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from The Curse of Steel by John Alleyn

Copyright © 2019 John Alleyn

Chapter 3

Múrvira, king of the Ravatheni tribe, was a liar.

Kráva was not at all certain how she knew this. She had never met the man before, not in the year since he had been elevated to the kingship. She had heard few rumors of him, and Derga had always spoken cautiously of him in her presence. Now that she had seen him, she thought he certainly looked the part of the Tremára warrior-king: handsome, strong, confident, and brave. Part of her wondered what he might be like in the privacy of a dark room.

Meanwhile, Kráva knew she had no great talent for reading hearts. She could make a fine bow and shoot it, ride or drive a chariot, hunt and survive in the wild. People were more difficult.

Still. The moment she walked up to listen to the king speak to Dúvelka, her skin began to crawl.

“We came as soon as we heard the news,” said Múrvira. “Would that we had been here in time to help drive off the skátoi.”

Liar, thought Kráva. Then she had to stop and consider, because she realized she had no rational reason to decide the king was lying.

Or perhaps I do. The king’s hall at Verkanta is about forty miles from here. One day, if you’re willing to founder your horses. More likely two days, even under good conditions. He could not possibly have arrived so quickly after the raid. Unless he knew about it in advance. Or unless he was already on his way here for some other reason.

“It was a bad raid,” said old Dúvelka, standing with his arms folded and a grim expression on his face. “Were it not for a few heroes, you would have found only a smoking ruin here this morning.”

Múrvira nodded in satisfaction. “Heroes indeed, to stand against skátoi and win. Who were these heroes?”

Dúvelka pointed. “Seven of my own people fell in the fight, as did Derga, of the Sun-clan.”

The king glanced over to where the fallen lay, waiting for burial. Then he tossed his reins to one of his henchmen, stepped down from his chariot, and strode across the courtyard to look down at the bodies. Slowly, he walked along the line, staring at each man or woman in turn, his head bowed. At last he came to Derga, leaning close to examine the skátë’s head posted at the dead man’s feet. “Uncanny creatures, the skátoi,” he observed. “Beasts should not be able to walk like men, and wield weapons, and make plans. Who avenged Derga the Mighty?”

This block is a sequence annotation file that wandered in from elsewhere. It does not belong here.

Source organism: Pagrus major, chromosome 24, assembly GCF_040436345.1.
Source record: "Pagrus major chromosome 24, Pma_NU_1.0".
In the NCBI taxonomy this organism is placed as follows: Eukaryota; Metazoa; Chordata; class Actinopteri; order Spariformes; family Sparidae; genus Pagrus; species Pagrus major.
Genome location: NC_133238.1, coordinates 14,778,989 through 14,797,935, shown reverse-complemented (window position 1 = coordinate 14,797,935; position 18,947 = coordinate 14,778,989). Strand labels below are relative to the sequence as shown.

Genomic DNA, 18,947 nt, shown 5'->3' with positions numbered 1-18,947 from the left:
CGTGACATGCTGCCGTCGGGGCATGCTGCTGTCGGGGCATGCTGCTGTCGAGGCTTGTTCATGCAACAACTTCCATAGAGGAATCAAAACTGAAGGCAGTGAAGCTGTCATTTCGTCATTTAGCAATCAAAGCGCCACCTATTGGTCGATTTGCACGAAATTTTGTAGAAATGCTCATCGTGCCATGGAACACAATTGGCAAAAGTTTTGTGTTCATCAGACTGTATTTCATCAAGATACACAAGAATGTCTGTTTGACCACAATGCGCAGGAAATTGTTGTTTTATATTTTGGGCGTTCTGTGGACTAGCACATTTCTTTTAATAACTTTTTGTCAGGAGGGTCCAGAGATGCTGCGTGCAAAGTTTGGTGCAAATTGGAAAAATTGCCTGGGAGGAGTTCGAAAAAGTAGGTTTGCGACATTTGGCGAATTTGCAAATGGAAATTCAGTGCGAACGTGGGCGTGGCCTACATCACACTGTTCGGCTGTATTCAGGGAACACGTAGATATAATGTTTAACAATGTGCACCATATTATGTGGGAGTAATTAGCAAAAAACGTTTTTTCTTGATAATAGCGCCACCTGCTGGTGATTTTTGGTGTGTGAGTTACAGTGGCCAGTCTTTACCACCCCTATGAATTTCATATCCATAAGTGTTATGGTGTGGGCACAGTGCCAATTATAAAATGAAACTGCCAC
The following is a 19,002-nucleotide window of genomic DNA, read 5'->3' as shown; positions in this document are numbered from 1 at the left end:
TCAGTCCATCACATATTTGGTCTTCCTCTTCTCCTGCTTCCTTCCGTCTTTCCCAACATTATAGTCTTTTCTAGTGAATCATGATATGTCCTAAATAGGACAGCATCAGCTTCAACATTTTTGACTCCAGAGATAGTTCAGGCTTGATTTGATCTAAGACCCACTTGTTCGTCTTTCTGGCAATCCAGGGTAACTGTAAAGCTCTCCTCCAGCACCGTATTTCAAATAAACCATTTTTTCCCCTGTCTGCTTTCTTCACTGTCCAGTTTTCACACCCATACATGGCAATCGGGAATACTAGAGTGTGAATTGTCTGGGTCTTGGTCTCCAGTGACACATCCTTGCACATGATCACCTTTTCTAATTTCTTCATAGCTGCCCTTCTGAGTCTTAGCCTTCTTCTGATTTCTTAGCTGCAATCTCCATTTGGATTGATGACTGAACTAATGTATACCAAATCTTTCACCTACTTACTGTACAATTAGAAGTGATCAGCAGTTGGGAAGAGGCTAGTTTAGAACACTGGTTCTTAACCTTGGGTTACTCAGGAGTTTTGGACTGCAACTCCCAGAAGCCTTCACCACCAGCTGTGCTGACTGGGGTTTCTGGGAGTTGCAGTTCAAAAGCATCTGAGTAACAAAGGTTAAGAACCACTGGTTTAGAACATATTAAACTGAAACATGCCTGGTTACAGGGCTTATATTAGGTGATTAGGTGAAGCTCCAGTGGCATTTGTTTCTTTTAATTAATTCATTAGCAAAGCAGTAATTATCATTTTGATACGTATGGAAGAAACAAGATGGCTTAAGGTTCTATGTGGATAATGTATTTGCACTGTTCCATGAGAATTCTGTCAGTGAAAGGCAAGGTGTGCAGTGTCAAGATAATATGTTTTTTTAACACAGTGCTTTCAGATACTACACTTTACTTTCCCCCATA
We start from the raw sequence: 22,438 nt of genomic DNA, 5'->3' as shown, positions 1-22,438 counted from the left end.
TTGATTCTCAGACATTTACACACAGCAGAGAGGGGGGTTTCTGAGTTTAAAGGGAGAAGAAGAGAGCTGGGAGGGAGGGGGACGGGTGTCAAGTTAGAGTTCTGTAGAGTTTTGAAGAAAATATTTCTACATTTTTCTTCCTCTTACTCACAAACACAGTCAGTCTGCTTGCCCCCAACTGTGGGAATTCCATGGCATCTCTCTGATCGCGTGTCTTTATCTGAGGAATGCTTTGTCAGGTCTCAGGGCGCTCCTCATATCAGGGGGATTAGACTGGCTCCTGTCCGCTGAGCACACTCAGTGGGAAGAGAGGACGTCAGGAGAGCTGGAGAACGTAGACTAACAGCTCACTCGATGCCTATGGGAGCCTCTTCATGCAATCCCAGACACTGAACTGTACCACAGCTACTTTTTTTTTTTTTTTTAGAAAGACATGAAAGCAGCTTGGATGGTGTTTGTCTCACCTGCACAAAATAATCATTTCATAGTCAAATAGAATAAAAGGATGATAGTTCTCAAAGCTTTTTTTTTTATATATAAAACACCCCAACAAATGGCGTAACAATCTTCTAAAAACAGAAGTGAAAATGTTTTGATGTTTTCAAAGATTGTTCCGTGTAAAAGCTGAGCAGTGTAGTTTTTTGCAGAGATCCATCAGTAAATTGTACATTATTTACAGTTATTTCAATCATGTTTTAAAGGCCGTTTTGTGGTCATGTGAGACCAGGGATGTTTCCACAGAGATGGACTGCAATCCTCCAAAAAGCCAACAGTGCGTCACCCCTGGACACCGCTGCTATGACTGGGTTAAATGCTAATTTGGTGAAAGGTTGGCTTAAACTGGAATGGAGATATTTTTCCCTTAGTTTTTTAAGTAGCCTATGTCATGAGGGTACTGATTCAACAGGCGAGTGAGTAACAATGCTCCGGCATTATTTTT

“His child, Kráva, called the Swift.”

The king turned away from the dead, to face the living. “Stand forth, Kráva the Swift.”

Suddenly reluctant, Kráva stepped out from behind the crowd of Dúvelka’s folk, her left hand resting on the steel sword’s hilt for reassurance.

King Múrvira’s face did not change much. He might be a young king, but he had already learned the art of keeping his own counsel. Even so, Kráva saw the moment when the king took note of her for the first time, and something helped her see what he concealed in his heart. Appreciation, for a tall, strong, well-made young woman. Admiration, for anyone who could engage in single combat with a chieftain among the skátoi, and defeat her foe. But also, for just an instant before it was hidden away once more, something else she did not understand.

Mistrust.

“I am Kráva,” she said formally, “child of Derga and Tívetha. My clan is Sun.”

The king stepped close, setting a hand on Kráva’s shoulder for a moment. She knew the gesture was intended to comfort, but she felt her jaw tense with the effort not to recoil at his touch.

I know one thing which never dies, the name a man leaves behind him,” the king quoted, his voice slow and grave. “I can offer nothing to salve your grief, but that all men know the name of Derga the Mighty. Even more, now that he has fallen in the front of the line, defending the hall of his host.”

Liar. He mourns not at all for Father’s death.

“Thank you,” was all that Kráva trusted herself to say.

“What is your plan?” Múrvira asked. “Do you return to Taimar Nár?”

“I don’t know. I was my father’s charioteer, taking him wherever he chose to go. Now that he will travel no further in this life, I have no plans. I suppose I’ll go home, and see to his lands.”

“Your lands, now, is it not so? I had no...






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